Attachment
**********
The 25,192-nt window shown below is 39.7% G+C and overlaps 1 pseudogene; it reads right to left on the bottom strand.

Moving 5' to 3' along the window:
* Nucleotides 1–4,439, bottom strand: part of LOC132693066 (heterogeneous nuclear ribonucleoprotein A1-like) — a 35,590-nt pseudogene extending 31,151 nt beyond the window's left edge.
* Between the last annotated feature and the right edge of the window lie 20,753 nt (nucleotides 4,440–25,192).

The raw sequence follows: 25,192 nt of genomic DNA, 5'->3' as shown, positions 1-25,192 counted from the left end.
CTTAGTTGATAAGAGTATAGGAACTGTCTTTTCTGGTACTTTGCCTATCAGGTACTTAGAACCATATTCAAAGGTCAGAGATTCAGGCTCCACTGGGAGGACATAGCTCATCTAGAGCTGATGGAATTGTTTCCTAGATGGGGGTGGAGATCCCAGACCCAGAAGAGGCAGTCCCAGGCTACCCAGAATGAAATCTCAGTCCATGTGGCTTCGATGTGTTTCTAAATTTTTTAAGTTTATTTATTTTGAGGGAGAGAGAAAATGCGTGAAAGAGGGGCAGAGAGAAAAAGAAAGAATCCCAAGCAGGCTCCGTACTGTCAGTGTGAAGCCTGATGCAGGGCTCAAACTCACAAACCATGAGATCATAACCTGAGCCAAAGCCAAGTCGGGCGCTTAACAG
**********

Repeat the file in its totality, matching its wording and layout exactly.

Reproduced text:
The 25,192-nt window shown below is 39.7% G+C and overlaps 1 pseudogene; it reads right to left on the bottom strand.

Moving 5' to 3' along the window:
* Nucleotides 1–4,439, bottom strand: part of LOC132693066 (heterogeneous nuclear ribonucleoprotein A1-like) — a 35,590-nt pseudogene extending 31,151 nt beyond the window's left edge.
* Between the last annotated feature and the right edge of the window lie 20,753 nt (nucleotides 4,440–25,192).

The raw sequence follows: 25,192 nt of genomic DNA, 5'->3' as shown, positions 1-25,192 counted from the left end.
CTTAGTTGATAAGAGTATAGGAACTGTCTTTTCTGGTACTTTGCCTATCAGGTACTTAGAACCATATTCAAAGGTCAGAGATTCAGGCTCCACTGGGAGGACATAGCTCATCTAGAGCTGATGGAATTGTTTCCTAGATGGGGGTGGAGATCCCAGACCCAGAAGAGGCAGTCCCAGGCTACCCAGAATGAAATCTCAGTCCATGTGGCTTCGATGTGTTTCTAAATTTTTTAAGTTTATTTATTTTGAGGGAGAGAGAAAATGCGTGAAAGAGGGGCAGAGAGAAAAAGAAAGAATCCCAAGCAGGCTCCGTACTGTCAGTGTGAAGCCTGATGCAGGGCTCAAACTCACAAACCATGAGATCATAACCTGAGCCAAAGCCAAGTCGGGCGCTTAACAG